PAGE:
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(a story in 53 nodeshells, fiction based loosely on facts)

It's been quite some time since I went to church, after being relocated by the WitSec program, Federally Protected and all that. I'm in this rinky dink shit-city after signing away my soul, just looking for any old church, but preferably a small version of my childhood Roman Catholic church, Our Lady of Perpetual Help, because that's what I feel I need so the hum and silence can co-exist. I had light hopes and heavy dreams when they changed my name and my homeland. Madame Curie would have understood; she was more like a destructive force of nature than a teacher when all she did was said and done.

Between radioactive nightmares of Paul Soldner and her, I'm so glad I'm not alone in my dreams. Paul tells me taking pictures in the snow wearing a bikini is the new thing and other statements that implicated himself. He doesn't look at all like I remember him. Oh well. So he's dressed a little differently and he has a halo-like light above his head. He was raised Mennonite in Ohio in the church that baked cakes. Marie secretly hands me a note to be tucked away, written in green ink. I think of polonium or was it pitchblende? She whispers something about implements of destruction and her parting advice, "Don't patronize anyone who temporarily rents a store."

I tell her I'm no saviour. I'm just a nut with a baseball bat. She tells me she drives a truck. I tell her I'm looking for a church with ten strong women in it. She leaves, a faint greenish glow driving somewhere in a truck, as if she has more work to do.

A few more familiar dead people join the fray: so my crowd was Catholic, Protestant, atheist, confused, and white. I'm thinking all I want is to find a church here, not a cruise ship of Godparents... there must be something positive about this; I just can't think of it at the moment. Here I am on the boardwalk in New Jersey, even cigarette smoking, Atlantic City gamblers walked away from the slot machines to help me. They're all talking at once. Perhaps they're just dead poets, one last poem in them.

Though I could swear on a thousand Bibles I heard one say, "I coulda had class. I coulda been a contender." A casino maid confides in me, (in Spanish, which I've translated poorly) "I never knew how much snow it took to flush a toilet." A perfumed woman in red, draped with jewels, murmurs to herself, (in French, which I've translated correctly) "I remind myself I'm a married woman." The elderly well-groomed gentleman she is with senses my confusion and takes me by the hand with the cryptic comment, "You look like you're blind but still can see." He tells me, "unless you anchor your shoes to the ground, you'll end up at the bottom of the ocean like the USS Bowditch."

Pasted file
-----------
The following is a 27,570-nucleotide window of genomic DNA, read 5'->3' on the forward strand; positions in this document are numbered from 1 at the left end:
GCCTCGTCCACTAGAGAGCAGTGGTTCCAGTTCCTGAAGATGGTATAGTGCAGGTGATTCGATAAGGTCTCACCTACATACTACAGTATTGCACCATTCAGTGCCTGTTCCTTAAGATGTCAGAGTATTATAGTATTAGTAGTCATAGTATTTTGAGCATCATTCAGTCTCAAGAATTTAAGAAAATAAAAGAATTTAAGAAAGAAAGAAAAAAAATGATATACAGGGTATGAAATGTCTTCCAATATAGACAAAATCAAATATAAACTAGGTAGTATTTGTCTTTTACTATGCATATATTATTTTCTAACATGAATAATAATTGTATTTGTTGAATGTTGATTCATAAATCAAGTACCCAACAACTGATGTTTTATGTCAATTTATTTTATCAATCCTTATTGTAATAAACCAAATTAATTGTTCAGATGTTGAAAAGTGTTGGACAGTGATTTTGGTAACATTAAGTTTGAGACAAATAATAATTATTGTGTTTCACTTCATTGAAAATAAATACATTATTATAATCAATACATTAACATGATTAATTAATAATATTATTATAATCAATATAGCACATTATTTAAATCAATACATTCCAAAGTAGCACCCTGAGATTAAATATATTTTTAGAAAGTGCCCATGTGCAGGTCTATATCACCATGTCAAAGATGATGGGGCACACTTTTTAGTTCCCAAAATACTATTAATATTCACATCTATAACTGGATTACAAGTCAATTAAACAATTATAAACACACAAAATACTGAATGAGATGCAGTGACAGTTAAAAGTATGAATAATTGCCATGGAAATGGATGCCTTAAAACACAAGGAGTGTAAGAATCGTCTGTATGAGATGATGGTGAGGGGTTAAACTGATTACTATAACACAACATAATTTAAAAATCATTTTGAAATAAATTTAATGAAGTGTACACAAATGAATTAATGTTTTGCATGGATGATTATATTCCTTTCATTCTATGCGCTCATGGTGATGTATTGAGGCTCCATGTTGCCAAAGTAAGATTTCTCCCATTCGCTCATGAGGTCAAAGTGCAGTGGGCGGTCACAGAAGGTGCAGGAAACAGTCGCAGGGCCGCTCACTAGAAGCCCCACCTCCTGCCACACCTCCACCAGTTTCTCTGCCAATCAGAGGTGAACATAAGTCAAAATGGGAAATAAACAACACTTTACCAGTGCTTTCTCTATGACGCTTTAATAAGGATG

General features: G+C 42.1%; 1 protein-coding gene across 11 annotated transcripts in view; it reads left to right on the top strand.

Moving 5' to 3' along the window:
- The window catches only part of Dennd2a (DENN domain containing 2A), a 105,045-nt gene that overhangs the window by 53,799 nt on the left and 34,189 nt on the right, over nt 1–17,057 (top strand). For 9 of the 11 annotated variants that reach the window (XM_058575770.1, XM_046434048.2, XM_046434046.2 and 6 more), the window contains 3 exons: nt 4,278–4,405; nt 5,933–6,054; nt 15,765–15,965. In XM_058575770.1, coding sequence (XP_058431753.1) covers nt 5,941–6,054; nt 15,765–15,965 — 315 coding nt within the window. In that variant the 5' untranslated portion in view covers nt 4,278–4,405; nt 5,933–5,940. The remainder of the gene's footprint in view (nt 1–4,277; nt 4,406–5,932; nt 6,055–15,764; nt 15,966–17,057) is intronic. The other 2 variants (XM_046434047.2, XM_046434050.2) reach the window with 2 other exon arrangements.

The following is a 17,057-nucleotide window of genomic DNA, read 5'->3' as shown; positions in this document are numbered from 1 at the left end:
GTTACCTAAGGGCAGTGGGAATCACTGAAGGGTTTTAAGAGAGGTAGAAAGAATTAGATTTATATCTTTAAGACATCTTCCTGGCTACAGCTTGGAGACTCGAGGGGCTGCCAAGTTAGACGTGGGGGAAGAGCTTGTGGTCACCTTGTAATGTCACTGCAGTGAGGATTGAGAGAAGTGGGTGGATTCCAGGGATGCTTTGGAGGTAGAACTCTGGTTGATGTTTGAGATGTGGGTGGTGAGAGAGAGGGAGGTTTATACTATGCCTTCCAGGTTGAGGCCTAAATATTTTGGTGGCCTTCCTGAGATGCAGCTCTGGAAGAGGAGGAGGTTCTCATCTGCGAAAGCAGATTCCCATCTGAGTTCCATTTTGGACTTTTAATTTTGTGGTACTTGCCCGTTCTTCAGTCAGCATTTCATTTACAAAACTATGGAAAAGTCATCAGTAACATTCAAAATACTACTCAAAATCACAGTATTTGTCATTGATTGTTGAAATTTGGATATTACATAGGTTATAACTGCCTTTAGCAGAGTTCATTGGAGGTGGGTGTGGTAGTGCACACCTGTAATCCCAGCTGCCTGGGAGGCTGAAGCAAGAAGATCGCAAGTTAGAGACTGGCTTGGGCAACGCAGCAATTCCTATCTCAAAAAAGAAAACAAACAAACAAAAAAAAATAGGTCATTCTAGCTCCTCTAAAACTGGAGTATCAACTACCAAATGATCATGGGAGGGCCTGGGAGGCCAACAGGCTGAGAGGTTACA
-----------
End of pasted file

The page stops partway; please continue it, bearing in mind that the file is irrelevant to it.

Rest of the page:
BUT I'M TRYING TO FIND A CHURCH, I almost shout. He continues, "You must possess the willingness to touch a turtle and listen for an echo of your own."

Well I am... over-fucking-whelmed. I can't believe it! If my writing confuses you, excuse the pencil but I'm inkless. Inkless, clueless, and just looking for a church. The woman in red stalks off, miffed and trailing perfume. A scent from the past, my past, Shalimar.

The gentleman and I are just about to cross the street when I remember a billboard at the edge of town, if you walk across the street in this town with someone, make sure the guy's name isn't Jay Walker. I glance at him, not wanting to ask his name, but he's talking about some off-off-Broadway play, misty-eyed, happy as a clam or a lark or as happy as Pacino can be.

That's when it hits me, too much coincidence, my new name is Pearl Pachino. He knew too much about me, a veritable cornucopia. Man, was I dancing in the dark. I made up an excuse to find a ladies' room and escaped out a back exit and alleyway. As luck and imagination would have it, there was a church, all lit up and right in front of me.

I had to walk fast past a gift shop, with a red-headed woman talking on a phone in a room, and one single protester wearing a sandwich-board sign that read, "enough praying, let's burn the flags!" Mass had already started, but after I dipped my fingertips into the holy water I went back out to warn the protester, "do not let the sun go down on your anger." His offhand reply was, "Nothing to worry about here! though It will come after a while."

Back inside the sanctuary I finally relax and let my mind wander and wonder what are the odds they renamed me after an actor, one of two guys who have killed scores of imaginary people. Going to have to get a new identity, no more Pearl Pachino. Darn.

After the music and the liturgy and one heck of a sermon titled Leave it to a child to understand life, I pass the peace with a white-haired woman dressed in a green paisley skirt. Her jacket buttons are not buttoned correctly, so I see underneath what I thought was going to be a turtleneck turned out to be a dickey. Her hand is small and powdery. She wears gloves. Traces of her powder on my hand burn and I feel slightly ill, mentally foggy. We talk about the importance of a good handshake. There's a box for used printer cartridges, old keyboards and broken cell phones, something about Supporting the Troops, probably a youth group activity.

My blood sugar must be low, when did I last eat? Fortunately, there's fellowship coffee, cookies, fruit and donuts. I'm feeling more and more lightheaded, off balance. To make up for this, I ate a lot of pastries. After the third raspberry shortbread triangle, I feel her clever poison doing its damage. Just before I black out permanently, someone says, "you can't escape from God on a Sunday, or any day for that matter."

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